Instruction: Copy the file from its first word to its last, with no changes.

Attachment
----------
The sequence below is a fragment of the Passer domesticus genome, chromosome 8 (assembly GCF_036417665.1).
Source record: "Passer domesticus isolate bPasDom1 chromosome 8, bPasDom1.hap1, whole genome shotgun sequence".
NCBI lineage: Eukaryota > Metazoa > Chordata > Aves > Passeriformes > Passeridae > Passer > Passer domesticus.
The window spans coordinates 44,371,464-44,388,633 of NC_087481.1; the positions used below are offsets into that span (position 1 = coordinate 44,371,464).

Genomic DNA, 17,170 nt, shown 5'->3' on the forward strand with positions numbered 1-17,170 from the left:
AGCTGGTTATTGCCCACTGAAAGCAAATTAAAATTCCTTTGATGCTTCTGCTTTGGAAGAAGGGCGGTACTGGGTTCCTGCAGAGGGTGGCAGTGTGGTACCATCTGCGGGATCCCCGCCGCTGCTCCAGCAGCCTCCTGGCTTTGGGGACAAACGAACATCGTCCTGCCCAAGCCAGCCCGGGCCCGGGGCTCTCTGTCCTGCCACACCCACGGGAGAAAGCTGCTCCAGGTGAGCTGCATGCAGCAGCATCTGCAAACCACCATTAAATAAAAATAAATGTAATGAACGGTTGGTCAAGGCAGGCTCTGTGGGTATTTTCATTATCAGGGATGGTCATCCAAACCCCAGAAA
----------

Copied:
The sequence below is a fragment of the Passer domesticus genome, chromosome 8 (assembly GCF_036417665.1).
Source record: "Passer domesticus isolate bPasDom1 chromosome 8, bPasDom1.hap1, whole genome shotgun sequence".
NCBI lineage: Eukaryota > Metazoa > Chordata > Aves > Passeriformes > Passeridae > Passer > Passer domesticus.
The window spans coordinates 44,371,464-44,388,633 of NC_087481.1; the positions used below are offsets into that span (position 1 = coordinate 44,371,464).

Genomic DNA, 17,170 nt, shown 5'->3' on the forward strand with positions numbered 1-17,170 from the left:
AGCTGGTTATTGCCCACTGAAAGCAAATTAAAATTCCTTTGATGCTTCTGCTTTGGAAGAAGGGCGGTACTGGGTTCCTGCAGAGGGTGGCAGTGTGGTACCATCTGCGGGATCCCCGCCGCTGCTCCAGCAGCCTCCTGGCTTTGGGGACAAACGAACATCGTCCTGCCCAAGCCAGCCCGGGCCCGGGGCTCTCTGTCCTGCCACACCCACGGGAGAAAGCTGCTCCAGGTGAGCTGCATGCAGCAGCATCTGCAAACCACCATTAAATAAAAATAAATGTAATGAACGGTTGGTCAAGGCAGGCTCTGTGGGTATTTTCATTATCAGGGATGGTCATCCAAACCCCAGAAA